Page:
H1b visa depends on employment. You cannot enter more than 15 days before the employment starts or after the employment ends. If you're laid off while outside the US and your employment ends - the visa becomes invalid automatically. Whether the employer notifies the USCIS (which then notifies the CBP) or not is a different question, but when you enter with such a visa and claim that you're working for an employer you're no longer working for - you're committing immigration fraud and are risking deportation, bans, and problems with future AOS or naturalization applications.

That said, workers who are laid off are not necessarily terminated on the same day. Many times a notice requirement is statutory (e.g.: for layoffs in California, Washington, New York, and some other States), and many times employers will keep laid off employees technically employed for a while longer while the details of severance and such are sorted out even if they're no longer actively working or allowed on premises or into the corporate networks.

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    You might have to be careful if you receive payment in lieu of notice. (Say the employer would have to give you three months notice. You are still employed for three months after notice is given. But the employer can also lay you off immediately as long as they pay you three months of salary. In that case you are laid off immediately. For local employees this is actually beneficial because they can try to find a new job quickly and get paid twice. For you it's not. )
    – gnasher729
    Feb 16, 2023 at 9:37
  • @gnasher729 at least in California it would still not be instantaneous, due to the final pay rules. I also do not believe in California you can force payment in lieu of notice, but I couldn't find any reference either way. Usually severance is conditioned on "voluntary departure" to avoid the notice requirements, but that allows the employee to negotiate the date.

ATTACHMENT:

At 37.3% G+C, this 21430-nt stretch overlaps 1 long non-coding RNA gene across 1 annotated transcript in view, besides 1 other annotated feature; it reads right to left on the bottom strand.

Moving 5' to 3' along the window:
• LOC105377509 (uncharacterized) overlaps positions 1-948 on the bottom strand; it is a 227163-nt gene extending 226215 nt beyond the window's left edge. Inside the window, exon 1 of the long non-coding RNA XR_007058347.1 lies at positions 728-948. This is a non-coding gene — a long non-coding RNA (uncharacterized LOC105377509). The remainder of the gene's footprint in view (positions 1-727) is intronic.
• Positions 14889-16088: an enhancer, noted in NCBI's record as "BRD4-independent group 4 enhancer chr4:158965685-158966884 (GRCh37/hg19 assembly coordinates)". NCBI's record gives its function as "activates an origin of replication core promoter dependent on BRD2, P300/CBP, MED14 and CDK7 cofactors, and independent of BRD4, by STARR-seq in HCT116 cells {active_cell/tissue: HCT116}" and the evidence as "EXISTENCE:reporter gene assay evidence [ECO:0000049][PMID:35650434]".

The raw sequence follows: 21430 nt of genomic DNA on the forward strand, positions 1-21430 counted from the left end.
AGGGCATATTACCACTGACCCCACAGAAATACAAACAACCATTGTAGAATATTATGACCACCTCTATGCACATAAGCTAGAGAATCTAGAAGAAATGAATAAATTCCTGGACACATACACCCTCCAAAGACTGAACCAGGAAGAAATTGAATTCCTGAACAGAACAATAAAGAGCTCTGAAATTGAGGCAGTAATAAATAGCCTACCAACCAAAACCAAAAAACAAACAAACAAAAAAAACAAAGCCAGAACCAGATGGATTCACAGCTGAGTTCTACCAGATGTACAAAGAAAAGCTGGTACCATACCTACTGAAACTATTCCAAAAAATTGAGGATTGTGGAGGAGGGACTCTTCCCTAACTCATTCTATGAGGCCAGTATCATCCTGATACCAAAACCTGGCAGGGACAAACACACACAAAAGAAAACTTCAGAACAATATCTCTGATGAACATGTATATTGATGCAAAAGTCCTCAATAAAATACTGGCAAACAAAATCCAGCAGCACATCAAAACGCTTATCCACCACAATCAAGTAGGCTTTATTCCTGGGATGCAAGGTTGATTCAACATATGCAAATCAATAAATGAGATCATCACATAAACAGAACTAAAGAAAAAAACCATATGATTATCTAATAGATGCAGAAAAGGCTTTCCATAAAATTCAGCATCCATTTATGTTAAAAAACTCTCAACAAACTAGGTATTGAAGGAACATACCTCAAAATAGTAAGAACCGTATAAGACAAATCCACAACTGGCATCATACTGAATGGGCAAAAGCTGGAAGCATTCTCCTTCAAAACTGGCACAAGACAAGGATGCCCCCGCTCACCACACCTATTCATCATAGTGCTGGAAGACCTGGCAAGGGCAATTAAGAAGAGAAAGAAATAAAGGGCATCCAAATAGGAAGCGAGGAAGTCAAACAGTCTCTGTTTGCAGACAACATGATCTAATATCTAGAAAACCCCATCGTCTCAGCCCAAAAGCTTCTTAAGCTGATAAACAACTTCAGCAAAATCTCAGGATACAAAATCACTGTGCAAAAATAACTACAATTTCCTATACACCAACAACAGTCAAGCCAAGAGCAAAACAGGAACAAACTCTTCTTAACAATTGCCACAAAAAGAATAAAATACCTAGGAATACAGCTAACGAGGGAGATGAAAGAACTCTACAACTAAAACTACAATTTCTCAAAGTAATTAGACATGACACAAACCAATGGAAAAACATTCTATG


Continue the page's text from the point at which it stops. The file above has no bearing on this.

– littleadv
    Feb 16, 2023 at 17:57
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    Well, for local employees getting payment in lieu of notice would be beneficial. At least in the UK. You are free to start a new job, and I think there are tax advantages because it is compensation, not salary.
    – gnasher729
    Feb 16, 2023 at 18:22
  • @gnasher729 "compensation, not salary" - what's the distinction? I don't think that would matter for US tax purposes. Why would you not be free to start a new job? Sounds like some specific quirks of the UK labor market.
    – littleadv
    Feb 16, 2023 at 19:36

To complement littleadv's answer, olender.pro mentions:

The employer bears a duty to notify USCIS immediately upon the termination of an H-1B worker's employment. 8 CFR 214.2(h)(11).

However, I don't know whether the employer may use snail mails to notify USCIS.

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    If you look at 8 CFR 214.2(h)(11) you'll see that it specifies a process for revoking the petition that begins with USCIS receiving the notification and then subsequently notifying the beneficiary of intent to revoke and giving at least 30 days for rebuttal. This concerns the petition only, not the visa, and receipt of the notification by USCIS is one of the less important factors in determining how long it takes to revoke the petition.
    – phoog
    Feb 16, 2023 at 1:54